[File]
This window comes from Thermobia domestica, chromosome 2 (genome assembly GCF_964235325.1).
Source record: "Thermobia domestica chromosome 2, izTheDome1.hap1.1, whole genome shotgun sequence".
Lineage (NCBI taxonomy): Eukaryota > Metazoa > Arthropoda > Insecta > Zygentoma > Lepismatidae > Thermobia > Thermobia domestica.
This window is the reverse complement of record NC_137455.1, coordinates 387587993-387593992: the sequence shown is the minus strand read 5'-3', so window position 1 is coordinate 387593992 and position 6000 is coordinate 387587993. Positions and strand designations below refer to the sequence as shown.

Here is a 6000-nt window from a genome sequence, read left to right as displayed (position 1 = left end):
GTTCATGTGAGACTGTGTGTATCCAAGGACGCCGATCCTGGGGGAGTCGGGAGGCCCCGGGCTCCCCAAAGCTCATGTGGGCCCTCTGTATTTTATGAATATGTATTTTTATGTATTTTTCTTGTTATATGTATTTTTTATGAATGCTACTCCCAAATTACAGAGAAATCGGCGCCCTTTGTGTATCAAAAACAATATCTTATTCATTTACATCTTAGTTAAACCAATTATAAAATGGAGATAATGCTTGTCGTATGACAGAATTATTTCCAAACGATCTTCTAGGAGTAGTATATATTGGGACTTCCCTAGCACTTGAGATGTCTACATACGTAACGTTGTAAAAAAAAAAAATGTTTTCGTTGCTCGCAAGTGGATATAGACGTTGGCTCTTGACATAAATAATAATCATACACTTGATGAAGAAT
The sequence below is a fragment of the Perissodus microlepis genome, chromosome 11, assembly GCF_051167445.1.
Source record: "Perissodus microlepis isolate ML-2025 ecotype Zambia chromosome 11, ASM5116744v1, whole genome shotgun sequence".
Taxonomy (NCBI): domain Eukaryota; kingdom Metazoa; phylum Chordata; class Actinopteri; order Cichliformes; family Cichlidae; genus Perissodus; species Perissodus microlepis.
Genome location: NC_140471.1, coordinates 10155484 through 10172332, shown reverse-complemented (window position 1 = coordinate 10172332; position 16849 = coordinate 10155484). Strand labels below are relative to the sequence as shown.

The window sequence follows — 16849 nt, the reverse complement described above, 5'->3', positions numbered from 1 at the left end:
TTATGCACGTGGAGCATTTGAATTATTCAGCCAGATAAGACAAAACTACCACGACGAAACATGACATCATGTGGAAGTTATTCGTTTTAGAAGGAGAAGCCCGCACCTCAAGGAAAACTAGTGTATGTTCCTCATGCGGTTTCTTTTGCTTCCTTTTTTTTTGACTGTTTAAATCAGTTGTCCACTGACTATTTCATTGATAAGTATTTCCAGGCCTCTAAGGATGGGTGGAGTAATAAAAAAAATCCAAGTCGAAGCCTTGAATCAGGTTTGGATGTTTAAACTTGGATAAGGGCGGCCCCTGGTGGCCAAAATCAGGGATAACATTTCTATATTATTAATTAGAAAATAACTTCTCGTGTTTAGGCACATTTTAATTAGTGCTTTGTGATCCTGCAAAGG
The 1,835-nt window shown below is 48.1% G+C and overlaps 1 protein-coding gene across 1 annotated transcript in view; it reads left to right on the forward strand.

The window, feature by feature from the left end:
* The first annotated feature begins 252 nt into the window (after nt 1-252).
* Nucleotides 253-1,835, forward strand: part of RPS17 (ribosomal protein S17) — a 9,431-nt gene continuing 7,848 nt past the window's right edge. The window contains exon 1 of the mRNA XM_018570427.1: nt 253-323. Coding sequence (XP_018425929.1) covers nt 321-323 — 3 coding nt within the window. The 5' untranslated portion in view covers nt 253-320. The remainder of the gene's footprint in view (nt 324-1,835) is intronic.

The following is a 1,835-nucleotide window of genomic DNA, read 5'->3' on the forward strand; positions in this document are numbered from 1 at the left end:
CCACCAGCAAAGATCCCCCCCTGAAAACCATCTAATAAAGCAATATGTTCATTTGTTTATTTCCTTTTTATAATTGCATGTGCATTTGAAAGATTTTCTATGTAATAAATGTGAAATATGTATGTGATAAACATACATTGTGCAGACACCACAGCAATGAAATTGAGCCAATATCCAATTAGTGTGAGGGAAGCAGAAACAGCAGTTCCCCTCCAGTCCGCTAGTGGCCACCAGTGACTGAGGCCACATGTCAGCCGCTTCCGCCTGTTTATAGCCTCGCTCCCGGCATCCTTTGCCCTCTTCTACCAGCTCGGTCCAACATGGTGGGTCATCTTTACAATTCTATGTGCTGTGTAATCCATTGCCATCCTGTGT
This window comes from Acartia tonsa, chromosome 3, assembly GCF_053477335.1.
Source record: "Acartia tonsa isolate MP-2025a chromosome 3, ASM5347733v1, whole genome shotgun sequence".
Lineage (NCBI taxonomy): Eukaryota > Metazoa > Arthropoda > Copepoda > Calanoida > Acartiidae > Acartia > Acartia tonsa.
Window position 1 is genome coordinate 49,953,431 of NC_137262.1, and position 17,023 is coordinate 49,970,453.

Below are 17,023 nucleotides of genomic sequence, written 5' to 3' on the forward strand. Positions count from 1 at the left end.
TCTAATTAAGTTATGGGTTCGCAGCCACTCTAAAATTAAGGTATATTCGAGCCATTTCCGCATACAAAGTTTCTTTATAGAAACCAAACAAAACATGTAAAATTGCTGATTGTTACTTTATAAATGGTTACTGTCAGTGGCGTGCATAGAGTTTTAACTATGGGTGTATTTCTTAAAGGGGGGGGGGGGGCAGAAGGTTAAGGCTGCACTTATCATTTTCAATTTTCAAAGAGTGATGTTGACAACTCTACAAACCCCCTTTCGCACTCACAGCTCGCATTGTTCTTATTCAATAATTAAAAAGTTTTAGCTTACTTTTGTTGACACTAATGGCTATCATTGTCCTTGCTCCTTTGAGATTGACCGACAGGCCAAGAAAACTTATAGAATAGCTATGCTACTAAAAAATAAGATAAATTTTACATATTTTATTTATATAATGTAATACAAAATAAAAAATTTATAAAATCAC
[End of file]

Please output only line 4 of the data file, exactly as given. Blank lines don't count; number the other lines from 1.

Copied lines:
This window is the reverse complement of record NC_137455.1, coordinates 387587993-387593992: the sequence shown is the minus strand read 5'-3', so window position 1 is coordinate 387593992 and position 6000 is coordinate 387587993. Positions and strand designations below refer to the sequence as shown.